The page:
·       You sabotage yourself to ensure that you will fail.

Interacting with Others

·       The thought of connecting with others causes you severe social anxiety because you believe you don’t measure up.

·       You believe your needs are unimportant so you allow others to cross your boundaries and take advantage of you.

Daily Functioning

·       You have trouble with starting, completing, and/or finishing tasks.

·       You feel alone and don’t know how to help yourself.

·       You have mood swings.

·       You try to say or do the right thing in hopes that people will agree with you or like you.

How Therapy Can Help

Therapy or counselling can help you improve your self-esteem in the following ways: 

·       Determine and understand the sources of your low self-esteem such as an abusive childhood, traumatic events, and unhealthy relationships

·       Explore and make sense of negative and traumatising experiences in a safe and supportive place

·       Recognise the critical voices of parents, partners, peers, and others that cause you to feel bad about yourself and contribute to negative self-talk and replace them with your self-compassionate voice

·       Notice when you’re experiencing catastrophic thinking and learn how to stop it from disrupting your daily functioning and hindering your ability to achieve goals

You Can Strengthen Your Self-esteem and Improve Your Life

If you’re feeling bad about yourself, it may be hard to imagine becoming a confident person who feels worthy, lovable, and entitled to a good life. But, no matter your net worth, background, and circumstances and the messages you receive from society, you are a valuable person. Working with a therapist or counsellor can help you strengthen your self-esteem and find positive ways of managing the issues and situations that diminish it.[22] At Life Counsel, we provide a safe and welcoming place for you to talk about what you’re going through and find solutions to your problems.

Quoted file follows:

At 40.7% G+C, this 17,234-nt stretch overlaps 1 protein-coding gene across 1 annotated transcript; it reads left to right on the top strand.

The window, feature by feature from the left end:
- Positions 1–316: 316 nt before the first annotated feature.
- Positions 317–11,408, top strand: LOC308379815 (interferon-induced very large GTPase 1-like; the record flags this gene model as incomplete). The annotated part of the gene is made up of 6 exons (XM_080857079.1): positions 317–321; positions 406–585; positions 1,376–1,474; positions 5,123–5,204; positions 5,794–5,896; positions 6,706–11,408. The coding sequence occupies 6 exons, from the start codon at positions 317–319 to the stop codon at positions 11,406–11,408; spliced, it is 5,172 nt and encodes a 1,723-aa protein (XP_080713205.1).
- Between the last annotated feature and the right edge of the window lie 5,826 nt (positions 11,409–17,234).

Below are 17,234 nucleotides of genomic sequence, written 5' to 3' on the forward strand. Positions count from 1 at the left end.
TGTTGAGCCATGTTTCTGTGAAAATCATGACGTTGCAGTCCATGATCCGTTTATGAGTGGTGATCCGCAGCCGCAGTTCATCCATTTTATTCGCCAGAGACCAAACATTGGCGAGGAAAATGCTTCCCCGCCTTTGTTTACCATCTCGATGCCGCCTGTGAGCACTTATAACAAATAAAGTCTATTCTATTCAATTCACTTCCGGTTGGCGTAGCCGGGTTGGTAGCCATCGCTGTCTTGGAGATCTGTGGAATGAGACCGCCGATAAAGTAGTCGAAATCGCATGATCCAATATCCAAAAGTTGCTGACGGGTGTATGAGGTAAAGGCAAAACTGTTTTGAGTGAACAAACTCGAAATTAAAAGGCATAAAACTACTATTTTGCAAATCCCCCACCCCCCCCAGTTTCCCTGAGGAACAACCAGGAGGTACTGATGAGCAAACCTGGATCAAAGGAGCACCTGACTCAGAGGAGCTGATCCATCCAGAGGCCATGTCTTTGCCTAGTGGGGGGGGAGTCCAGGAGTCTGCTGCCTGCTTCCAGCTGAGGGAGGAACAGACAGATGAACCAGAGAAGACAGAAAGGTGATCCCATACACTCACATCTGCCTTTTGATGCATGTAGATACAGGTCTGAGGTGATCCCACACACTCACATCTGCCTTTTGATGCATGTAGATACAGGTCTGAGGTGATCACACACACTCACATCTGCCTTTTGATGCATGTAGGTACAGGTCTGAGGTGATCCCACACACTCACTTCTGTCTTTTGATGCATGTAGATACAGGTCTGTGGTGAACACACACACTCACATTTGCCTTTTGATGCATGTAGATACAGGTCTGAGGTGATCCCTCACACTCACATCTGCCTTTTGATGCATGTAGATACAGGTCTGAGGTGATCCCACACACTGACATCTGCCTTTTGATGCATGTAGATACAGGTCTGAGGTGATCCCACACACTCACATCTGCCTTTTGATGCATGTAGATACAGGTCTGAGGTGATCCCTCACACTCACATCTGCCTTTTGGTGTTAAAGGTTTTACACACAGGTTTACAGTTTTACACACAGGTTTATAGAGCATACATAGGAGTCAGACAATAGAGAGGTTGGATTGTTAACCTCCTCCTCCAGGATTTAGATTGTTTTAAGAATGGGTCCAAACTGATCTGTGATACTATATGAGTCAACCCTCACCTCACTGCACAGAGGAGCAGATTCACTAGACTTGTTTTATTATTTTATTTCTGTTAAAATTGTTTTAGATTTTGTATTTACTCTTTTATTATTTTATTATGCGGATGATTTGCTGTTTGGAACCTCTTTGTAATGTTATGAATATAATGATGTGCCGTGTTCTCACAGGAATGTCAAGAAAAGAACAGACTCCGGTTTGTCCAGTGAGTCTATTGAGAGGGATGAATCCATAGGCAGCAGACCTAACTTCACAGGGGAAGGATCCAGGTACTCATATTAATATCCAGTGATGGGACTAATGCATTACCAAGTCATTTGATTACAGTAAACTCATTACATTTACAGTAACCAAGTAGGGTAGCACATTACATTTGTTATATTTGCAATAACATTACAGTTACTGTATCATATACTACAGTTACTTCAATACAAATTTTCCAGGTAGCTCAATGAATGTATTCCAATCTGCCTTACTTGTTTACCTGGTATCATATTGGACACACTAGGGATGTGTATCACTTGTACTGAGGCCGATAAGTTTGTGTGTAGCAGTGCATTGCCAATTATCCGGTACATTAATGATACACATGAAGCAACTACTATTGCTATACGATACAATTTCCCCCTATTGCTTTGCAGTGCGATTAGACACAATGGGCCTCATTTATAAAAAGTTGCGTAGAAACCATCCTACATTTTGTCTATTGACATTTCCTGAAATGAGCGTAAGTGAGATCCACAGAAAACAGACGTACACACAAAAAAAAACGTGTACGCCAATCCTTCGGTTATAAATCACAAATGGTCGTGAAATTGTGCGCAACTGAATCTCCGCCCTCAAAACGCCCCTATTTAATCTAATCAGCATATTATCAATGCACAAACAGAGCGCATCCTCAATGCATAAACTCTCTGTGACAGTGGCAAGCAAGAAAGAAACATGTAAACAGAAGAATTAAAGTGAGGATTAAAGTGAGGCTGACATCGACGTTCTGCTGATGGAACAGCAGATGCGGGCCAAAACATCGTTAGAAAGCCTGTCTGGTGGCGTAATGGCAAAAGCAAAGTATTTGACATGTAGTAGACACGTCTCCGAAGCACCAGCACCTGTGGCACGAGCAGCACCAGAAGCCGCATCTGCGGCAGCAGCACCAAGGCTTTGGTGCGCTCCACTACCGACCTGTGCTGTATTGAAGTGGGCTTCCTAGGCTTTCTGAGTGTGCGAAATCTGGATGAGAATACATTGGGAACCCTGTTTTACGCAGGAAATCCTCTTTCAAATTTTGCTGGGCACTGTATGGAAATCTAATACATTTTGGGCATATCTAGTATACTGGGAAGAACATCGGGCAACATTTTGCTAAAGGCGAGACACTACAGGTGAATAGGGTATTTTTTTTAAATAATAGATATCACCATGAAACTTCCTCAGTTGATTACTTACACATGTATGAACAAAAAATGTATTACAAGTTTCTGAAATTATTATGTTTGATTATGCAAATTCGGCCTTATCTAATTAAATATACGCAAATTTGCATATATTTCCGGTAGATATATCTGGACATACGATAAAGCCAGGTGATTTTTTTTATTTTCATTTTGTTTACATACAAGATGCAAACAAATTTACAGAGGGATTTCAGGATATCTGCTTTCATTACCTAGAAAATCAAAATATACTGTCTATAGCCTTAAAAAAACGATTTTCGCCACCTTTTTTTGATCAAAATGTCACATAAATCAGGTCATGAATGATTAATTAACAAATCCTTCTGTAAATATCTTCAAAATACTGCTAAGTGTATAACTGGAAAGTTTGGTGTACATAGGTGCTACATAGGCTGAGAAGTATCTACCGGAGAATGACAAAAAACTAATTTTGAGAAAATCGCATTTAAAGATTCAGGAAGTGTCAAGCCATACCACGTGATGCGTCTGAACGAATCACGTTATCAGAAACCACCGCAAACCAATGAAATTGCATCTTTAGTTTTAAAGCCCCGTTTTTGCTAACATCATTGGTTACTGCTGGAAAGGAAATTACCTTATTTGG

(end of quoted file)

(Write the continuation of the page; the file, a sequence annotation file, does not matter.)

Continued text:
[1] Kendra Cherry, “What Is Self-Esteem?” accessed July 23, 2021, Very Well Mind,

[2] “Identity & Self Esteem,” Bridge the Gapp, accessed July 23, 2021,

[3] Lena Firestone, “Low Self-Esteem: What Does it Mean to Lack Self-Esteem?” Psych Alive, accessed July 25, 2021,

[4] “Self-esteem,” Mind, accessed July 23, 2021,

[5] Anne Gold, “Why Self-Esteem Is Important for Mental Health,” National Alliance on Mental Illness, accessed July 25, 2021,

[6] “Self-esteem: Low Self-esteem and Quality of Life,” Better Health, accessed Jul 25, 2021,

[7] “Social Status,” Wikipedia, accessed July 25, 2021,

[8] Soapbox, “Your Relationship with Self-worth and Money: It’s Complicated,” Financial Best Life, accessed July 25, 2021,

[9] David Geller, “Is Your Self-Worth Tied to Your Net Worth?” Wealth Enhancement Group, accessed July 25, 2021,

[10] Kristin Wong, “Your Salary Does Not Define You: How to Separate Your Net Worth From Your Self-Worth,” Well+Good LLC, accessed July 25, 2021,

[11] Sarah Vanbuskirk, “Why It's Important to Have High Self-Esteem,” Very Well Mind, accessed July 25, 2021,

[12] Soapbox, “Your Relationship with Self-worth and Money.”

[13] “Self-esteem: How Can I Improve My Self-esteem?” Mind, accessed July 25, 2021,

[14] Niia Nikolova, “Want to Be Happier? Try Getting to Know Yourself,” The Conversation, accessed July 26, 2021,

[15] UC Team, “Allow Yourself to Feel the Feelings. All of Them.” Unlikely Collaborators, accessed July 26, 2021, 

[16] “How to Turn Your Negative Thinking Around,” Cleveland Clinic, accessed July 26, 2021,

[17] Kia, “How to Stop Negative Thoughts – Depression and Negative Thinking,” Beyond the Blues, accessed July 26, 2021,

[18] “How to Train Your Brain to Not Compare Yourself with Others,” BBC, accessed July 26, 2021,

[19] Susan Biall Haas, “How to Stop Comparing Yourself to Others: Break the Habit of Feeling Insecure, Envious, and Discontented with Your Life.” Psychology Today, accessed July 26, 2021,

[20] “Self-esteem: How Can I Improve.”

[21] Meredith Brown, “Therapy for Low Self-Esteem: How It Works, When to Seek It & Treatment Options,” Zen Care, accessed July 26, 2021,

[22] “Self-esteem: How Can I Improve.”

Stathi Anthopoulos

Stathi Anthopoulos